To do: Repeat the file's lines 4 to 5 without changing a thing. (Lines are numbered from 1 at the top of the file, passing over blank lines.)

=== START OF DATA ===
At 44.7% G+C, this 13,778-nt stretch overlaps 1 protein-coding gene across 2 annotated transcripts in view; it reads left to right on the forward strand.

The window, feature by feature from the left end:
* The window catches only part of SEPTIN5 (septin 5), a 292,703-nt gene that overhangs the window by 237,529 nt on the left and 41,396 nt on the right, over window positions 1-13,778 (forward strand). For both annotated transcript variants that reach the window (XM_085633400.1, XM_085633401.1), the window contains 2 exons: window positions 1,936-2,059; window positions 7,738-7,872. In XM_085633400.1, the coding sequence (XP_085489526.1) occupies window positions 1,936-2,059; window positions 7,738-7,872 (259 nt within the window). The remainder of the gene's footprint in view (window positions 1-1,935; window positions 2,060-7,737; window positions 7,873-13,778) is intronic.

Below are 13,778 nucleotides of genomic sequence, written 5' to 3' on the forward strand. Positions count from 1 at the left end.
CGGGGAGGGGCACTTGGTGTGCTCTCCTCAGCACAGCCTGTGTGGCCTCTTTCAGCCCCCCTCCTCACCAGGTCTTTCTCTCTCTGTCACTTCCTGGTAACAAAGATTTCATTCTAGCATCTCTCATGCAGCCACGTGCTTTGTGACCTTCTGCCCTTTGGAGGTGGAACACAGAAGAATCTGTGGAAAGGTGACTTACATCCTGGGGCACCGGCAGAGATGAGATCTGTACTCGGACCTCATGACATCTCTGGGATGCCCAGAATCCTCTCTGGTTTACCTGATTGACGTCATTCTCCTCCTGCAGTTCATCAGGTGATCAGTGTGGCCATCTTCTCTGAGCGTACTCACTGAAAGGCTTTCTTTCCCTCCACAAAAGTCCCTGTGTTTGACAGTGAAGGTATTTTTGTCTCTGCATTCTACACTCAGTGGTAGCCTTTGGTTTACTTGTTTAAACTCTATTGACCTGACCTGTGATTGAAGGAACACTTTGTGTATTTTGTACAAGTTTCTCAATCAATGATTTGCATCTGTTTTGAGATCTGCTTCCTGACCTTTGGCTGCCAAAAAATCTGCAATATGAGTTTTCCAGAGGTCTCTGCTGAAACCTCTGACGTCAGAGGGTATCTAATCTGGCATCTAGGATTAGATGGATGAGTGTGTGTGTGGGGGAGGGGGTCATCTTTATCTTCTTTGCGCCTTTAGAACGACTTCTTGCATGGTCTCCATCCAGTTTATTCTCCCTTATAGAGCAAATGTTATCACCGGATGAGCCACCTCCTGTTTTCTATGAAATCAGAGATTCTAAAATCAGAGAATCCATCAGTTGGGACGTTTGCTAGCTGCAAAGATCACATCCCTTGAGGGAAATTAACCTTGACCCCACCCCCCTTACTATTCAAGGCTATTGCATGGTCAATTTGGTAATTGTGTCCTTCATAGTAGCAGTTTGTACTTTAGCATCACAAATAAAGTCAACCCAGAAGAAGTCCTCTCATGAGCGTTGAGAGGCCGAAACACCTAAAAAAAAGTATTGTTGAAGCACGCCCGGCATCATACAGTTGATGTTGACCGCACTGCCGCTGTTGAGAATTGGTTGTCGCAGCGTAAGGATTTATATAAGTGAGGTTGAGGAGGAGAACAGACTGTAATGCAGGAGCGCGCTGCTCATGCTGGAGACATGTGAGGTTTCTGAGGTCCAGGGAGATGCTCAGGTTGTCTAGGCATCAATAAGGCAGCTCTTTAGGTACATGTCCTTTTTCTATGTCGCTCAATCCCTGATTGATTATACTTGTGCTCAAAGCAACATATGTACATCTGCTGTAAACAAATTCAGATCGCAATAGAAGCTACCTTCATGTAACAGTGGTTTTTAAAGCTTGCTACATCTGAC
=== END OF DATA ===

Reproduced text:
Below are 13,778 nucleotides of genomic sequence, written 5' to 3' on the forward strand. Positions count from 1 at the left end.
CGGGGAGGGGCACTTGGTGTGCTCTCCTCAGCACAGCCTGTGTGGCCTCTTTCAGCCCCCCTCCTCACCAGGTCTTTCTCTCTCTGTCACTTCCTGGTAACAAAGATTTCATTCTAGCATCTCTCATGCAGCCACGTGCTTTGTGACCTTCTGCCCTTTGGAGGTGGAACACAGAAGAATCTGTGGAAAGGTGACTTACATCCTGGGGCACCGGCAGAGATGAGATCTGTACTCGGACCTCATGACATCTCTGGGATGCCCAGAATCCTCTCTGGTTTACCTGATTGACGTCATTCTCCTCCTGCAGTTCATCAGGTGATCAGTGTGGCCATCTTCTCTGAGCGTACTCACTGAAAGGCTTTCTTTCCCTCCACAAAAGTCCCTGTGTTTGACAGTGAAGGTATTTTTGTCTCTGCATTCTACACTCAGTGGTAGCCTTTGGTTTACTTGTTTAAACTCTATTGACCTGACCTGTGATTGAAGGAACACTTTGTGTATTTTGTACAAGTTTCTCAATCAATGATTTGCATCTGTTTTGAGATCTGCTTCCTGACCTTTGGCTGCCAAAAAATCTGCAATATGAGTTTTCCAGAGGTCTCTGCTGAAACCTCTGACGTCAGAGGGTATCTAATCTGGCATCTAGGATTAGATGGATGAGTGTGTGTGTGGGGGAGGGGGTCATCTTTATCTTCTTTGCGCCTTTAGAACGACTTCTTGCATGGTCTCCATCCAGTTTATTCTCCCTTATAGAGCAAATGTTATCACCGGATGAGCCACCTCCTGTTTTCTATGAAATCAGAGATTCTAAAATCAGAGAATCCATCAGTTGGGACGTTTGCTAGCTGCAAAGATCACATCCCTTGAGGGAAATTAACCTTGACCCCACCCCCCTTACTATTCAAGGCTATTGCATGGTCAATTTGGTAATTGTGTCCTTCATAGTAGCAGTTTGTACTTTAGCATCACAAATAAAGTCAACCCAGAAGAAGTCCTCTCATGAGCGTTGAGAGGCCGAAACACCTAAAAAAAAGTATTGTTGAAGCACGCCCGGCATCATACAGTTGATGTTGACCGCACTGCCGCTGTTGAGAATTGGTTGTCGCAGCGTAAGGATTTATATAAGTGAGGTTGAGGAGGAGAACAGACTGTAATGCAGGAGCGCGCTGCTCATGCTGGAGACATGTGAGGTTTCTGAGGTCCAGGGAGATGCTCAGGTTGTCTAGGCATCAATAAGGCAGCTCTTTAGGTACATGTCCTTTTTCTATGTCGCTCAATCCCTGATTGATTATACTTGTGCTCAAAGCAACATATGTACATCTGCTGTAAACAAATTCAGATCGCAATAGAAGCTACCTTCATGTAACAGTGGTTTTTAAAGCTTGCTACATCTGAC